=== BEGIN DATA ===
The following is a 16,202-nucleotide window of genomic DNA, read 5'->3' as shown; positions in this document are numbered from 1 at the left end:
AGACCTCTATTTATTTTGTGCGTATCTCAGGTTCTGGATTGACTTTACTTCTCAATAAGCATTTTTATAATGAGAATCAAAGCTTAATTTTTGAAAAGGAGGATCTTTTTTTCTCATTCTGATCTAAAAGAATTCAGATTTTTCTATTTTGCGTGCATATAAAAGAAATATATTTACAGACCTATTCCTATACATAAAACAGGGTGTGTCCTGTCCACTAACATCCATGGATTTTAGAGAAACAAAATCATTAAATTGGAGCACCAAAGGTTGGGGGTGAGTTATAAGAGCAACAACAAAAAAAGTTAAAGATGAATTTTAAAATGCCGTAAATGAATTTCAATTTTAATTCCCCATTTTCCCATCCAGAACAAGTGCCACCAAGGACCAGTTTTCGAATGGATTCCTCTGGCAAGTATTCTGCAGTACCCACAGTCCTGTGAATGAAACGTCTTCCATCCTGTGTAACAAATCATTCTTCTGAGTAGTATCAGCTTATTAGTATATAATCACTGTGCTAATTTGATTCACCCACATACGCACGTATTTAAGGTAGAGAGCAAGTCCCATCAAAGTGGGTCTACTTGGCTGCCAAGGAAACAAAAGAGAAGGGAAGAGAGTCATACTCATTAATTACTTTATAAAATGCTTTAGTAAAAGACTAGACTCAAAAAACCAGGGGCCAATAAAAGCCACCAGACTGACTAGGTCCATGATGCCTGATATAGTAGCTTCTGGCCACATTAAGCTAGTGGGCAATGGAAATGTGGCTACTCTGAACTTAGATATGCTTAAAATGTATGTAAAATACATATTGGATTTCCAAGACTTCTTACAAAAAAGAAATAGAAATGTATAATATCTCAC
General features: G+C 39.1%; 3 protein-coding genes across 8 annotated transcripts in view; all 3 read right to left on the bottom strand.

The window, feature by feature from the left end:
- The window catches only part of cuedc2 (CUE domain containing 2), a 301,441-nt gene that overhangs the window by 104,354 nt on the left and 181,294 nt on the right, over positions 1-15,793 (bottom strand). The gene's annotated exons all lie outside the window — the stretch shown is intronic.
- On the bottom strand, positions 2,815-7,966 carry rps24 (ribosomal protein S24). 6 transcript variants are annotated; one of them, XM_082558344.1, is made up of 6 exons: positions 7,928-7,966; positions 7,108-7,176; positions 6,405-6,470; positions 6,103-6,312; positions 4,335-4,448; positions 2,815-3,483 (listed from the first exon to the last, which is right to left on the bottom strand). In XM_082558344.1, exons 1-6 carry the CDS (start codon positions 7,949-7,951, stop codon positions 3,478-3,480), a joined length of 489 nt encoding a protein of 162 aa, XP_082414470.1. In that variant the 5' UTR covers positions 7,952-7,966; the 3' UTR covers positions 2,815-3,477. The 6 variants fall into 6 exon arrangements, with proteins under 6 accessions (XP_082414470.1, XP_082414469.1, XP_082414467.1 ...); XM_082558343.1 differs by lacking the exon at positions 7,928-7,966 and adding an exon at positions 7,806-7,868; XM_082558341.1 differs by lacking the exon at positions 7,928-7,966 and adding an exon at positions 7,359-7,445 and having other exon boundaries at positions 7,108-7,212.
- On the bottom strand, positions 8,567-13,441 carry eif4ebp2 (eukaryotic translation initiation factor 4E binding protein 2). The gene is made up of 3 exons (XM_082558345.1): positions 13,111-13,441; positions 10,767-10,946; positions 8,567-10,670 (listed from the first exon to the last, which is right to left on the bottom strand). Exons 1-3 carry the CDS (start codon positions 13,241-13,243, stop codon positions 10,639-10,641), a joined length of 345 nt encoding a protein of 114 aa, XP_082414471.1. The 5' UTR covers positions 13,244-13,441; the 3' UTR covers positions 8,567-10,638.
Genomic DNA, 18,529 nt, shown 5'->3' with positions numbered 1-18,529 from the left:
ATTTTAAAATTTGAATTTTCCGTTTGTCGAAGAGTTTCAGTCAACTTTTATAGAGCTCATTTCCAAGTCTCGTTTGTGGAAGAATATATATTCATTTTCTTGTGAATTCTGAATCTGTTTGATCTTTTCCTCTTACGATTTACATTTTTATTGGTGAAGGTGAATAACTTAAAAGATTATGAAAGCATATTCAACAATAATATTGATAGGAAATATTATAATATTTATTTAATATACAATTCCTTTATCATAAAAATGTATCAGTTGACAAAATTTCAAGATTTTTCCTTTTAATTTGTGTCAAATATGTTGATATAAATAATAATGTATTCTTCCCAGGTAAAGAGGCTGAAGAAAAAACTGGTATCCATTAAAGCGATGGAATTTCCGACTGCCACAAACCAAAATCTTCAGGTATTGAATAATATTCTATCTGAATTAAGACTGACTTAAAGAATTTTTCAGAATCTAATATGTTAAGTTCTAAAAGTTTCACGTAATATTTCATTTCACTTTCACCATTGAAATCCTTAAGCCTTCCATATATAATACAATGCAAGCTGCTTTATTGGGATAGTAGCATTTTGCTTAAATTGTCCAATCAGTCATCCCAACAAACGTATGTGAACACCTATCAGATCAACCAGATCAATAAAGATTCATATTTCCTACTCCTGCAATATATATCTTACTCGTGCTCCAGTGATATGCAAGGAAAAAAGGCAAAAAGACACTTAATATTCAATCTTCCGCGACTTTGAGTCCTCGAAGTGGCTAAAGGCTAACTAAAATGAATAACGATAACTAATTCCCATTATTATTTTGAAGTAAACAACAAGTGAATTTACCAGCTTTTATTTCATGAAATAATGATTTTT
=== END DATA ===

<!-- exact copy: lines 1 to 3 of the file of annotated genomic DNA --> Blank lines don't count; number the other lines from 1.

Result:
The following is a 16,202-nucleotide window of genomic DNA, read 5'->3' as shown; positions in this document are numbered from 1 at the left end:
AGACCTCTATTTATTTTGTGCGTATCTCAGGTTCTGGATTGACTTTACTTCTCAATAAGCATTTTTATAATGAGAATCAAAGCTTAATTTTTGAAAAGGAGGATCTTTTTTTCTCATTCTGATCTAAAAGAATTCAGATTTTTCTATTTTGCGTGCATATAAAAGAAATATATTTACAGACCTATTCCTATACATAAAACAGGGTGTGTCCTGTCCACTAACATCCATGGATTTTAGAGAAACAAAATCATTAAATTGGAGCACCAAAGGTTGGGGGTGAGTTATAAGAGCAACAACAAAAAAAGTTAAAGATGAATTTTAAAATGCCGTAAATGAATTTCAATTTTAATTCCCCATTTTCCCATCCAGAACAAGTGCCACCAAGGACCAGTTTTCGAATGGATTCCTCTGGCAAGTATTCTGCAGTACCCACAGTCCTGTGAATGAAACGTCTTCCATCCTGTGTAACAAATCATTCTTCTGAGTAGTATCAGCTTATTAGTATATAATCACTGTGCTAATTTGATTCACCCACATACGCACGTATTTAAGGTAGAGAGCAAGTCCCATCAAAGTGGGTCTACTTGGCTGCCAAGGAAACAAAAGAGAAGGGAAGAGAGTCATACTCATTAATTACTTTATAAAATGCTTTAGTAAAAGACTAGACTCAAAAAACCAGGGGCCAATAAAAGCCACCAGACTGACTAGGTCCATGATGCCTGATATAGTAGCTTCTGGCCACATTAAGCTAGTGGGCAATGGAAATGTGGCTACTCTGAACTTAGATATGCTTAAAATGTATGTAAAATACATATTGGATTTCCAAGACTTCTTACAAAAAAGAAATAGAAATGTATAATATCTCAC
General features: G+C 39.1%; 3 protein-coding genes across 8 annotated transcripts in view; all 3 read right to left on the bottom strand.